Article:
What is important in flat roof renovation?
Tightness is probably one of the most decisive criteria for a flat roof. Since water and snow cannot drain off naturally as with a steep roof, but also inevitably remain on the roof surface for longer, the sealing must be intact without compromise. That is why flat roofs have a roof sealing and not a roof covering like the steep roof. If flat roofs are getting on in years or if the materials are poorly processed, leaks occur that can cause damage deep into the building. Renovation of the flat roof is then urgently necessary – whereby the choice of sealing sheets, for example, is of secondary importance. Because both bitumen, PVC sheets or FPO do their job if they are laid professionally. The decisive factor here is more the price. For example, a multi-layer bitumen sheet costs more than a single-layer PVC sheet.
Insulation of the flat roof also plays a major role in renovation. The old insulation layers are often damaged by water penetration or no longer meet the current standards of the Energy Performance of Buildings Directive (EnEV). According to the EnEV, all building components must comply with guideline values and energy efficiency criteria, or the components must be renewed and energetically renovated after prescribed periods. This results in many regulations, but in the long run it makes our buildings much more efficient, climate-friendly and sustainable. This is why it is also important to renovate a flat roof in accordance with the EnEV. There are also corresponding KfW subsidies that are worth taking advantage of.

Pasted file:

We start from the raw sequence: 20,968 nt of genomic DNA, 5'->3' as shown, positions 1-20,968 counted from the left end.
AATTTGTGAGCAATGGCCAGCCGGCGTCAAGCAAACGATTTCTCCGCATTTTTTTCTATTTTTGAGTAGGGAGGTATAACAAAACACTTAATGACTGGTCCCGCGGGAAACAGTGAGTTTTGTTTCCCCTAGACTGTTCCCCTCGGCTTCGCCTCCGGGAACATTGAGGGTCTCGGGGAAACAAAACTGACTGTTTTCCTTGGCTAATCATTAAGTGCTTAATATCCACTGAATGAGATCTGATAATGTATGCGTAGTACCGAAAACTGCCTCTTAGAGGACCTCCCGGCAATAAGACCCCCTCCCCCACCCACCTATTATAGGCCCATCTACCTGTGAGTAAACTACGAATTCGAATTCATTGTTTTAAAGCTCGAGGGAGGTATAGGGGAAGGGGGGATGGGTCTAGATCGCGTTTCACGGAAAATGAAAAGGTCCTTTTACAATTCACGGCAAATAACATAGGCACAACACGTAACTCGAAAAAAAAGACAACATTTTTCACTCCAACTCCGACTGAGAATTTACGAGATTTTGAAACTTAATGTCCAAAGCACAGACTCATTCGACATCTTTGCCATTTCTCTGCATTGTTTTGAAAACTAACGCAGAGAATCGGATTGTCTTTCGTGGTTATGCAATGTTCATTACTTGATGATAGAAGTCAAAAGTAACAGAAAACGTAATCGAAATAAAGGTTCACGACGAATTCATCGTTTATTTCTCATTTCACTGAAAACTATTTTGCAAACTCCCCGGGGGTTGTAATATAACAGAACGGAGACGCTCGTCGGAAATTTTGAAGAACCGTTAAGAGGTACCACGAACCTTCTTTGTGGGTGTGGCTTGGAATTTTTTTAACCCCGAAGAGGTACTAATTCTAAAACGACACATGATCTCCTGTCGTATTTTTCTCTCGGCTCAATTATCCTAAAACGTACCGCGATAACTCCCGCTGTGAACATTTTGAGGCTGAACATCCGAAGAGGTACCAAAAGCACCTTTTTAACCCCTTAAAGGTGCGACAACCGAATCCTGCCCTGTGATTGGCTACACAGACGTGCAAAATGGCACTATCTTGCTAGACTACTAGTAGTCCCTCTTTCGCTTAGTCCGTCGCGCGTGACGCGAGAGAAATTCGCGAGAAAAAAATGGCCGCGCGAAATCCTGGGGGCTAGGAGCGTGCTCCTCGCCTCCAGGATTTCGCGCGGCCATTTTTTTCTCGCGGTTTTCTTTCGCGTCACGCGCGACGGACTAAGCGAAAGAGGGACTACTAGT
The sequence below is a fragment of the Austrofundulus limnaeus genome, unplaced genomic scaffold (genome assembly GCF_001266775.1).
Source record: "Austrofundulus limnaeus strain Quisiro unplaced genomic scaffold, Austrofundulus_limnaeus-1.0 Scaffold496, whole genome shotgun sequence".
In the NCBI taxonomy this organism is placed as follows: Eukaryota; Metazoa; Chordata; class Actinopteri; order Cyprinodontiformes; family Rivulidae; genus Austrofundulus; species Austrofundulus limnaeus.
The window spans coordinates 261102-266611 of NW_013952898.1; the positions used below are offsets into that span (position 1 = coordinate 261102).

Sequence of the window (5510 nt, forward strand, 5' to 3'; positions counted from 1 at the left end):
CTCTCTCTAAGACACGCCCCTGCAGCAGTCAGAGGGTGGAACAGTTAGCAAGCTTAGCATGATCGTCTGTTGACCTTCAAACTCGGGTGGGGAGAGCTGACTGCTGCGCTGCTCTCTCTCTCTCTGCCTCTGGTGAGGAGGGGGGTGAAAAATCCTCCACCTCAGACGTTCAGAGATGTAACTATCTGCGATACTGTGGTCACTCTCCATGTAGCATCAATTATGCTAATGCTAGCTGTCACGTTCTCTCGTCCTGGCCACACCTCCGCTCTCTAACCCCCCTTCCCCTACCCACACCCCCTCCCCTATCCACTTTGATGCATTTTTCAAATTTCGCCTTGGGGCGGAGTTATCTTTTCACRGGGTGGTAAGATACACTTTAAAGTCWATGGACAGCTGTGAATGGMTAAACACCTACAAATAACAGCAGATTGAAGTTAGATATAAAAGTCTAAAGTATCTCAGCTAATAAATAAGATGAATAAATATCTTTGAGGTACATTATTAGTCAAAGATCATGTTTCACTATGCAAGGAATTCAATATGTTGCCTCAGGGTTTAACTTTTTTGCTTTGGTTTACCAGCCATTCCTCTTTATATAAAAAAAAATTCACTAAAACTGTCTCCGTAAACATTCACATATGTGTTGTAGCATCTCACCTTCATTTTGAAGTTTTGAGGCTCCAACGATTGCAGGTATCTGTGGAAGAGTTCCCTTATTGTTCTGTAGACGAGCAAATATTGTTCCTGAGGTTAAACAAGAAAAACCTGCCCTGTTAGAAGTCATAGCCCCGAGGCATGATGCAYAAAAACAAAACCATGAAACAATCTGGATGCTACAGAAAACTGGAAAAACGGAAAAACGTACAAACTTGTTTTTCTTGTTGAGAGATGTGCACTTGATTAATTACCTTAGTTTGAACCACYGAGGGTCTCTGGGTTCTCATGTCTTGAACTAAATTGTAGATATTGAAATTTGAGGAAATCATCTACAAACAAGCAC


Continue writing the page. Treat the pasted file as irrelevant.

What are the types and uses of flat roofs?
Where does the flat roof actually come from? Unlike in Europe, buildings with flat roofs have existed in America or Asia for several thousand years. However, in order to be successful here in Central Europe, the flat roof first had to adapt to the climate, weather events, seasonal extremes, building materials and building styles. During the Renaissance in the 14th and 15th centuries, castles with flat roofs were built in Italy and used as gardens – modelled on the ancient world. From the middle of the 19th century, during the Baroque period, this idea of gardens on flat roofs also moved into other parts of Central Europe. But with the new building forms of industrialisation, the flat roof was then built from reinforced concrete and with a lot of steel on large halls. The avant-garde architect Le Corbusier first brought the use of flat roofs as roof terraces back into fashion in the 20th century. Today, this is a common method of extending the living space of attics. In some places, prefabricated modules are even used to convert steep roofs into flat roofs.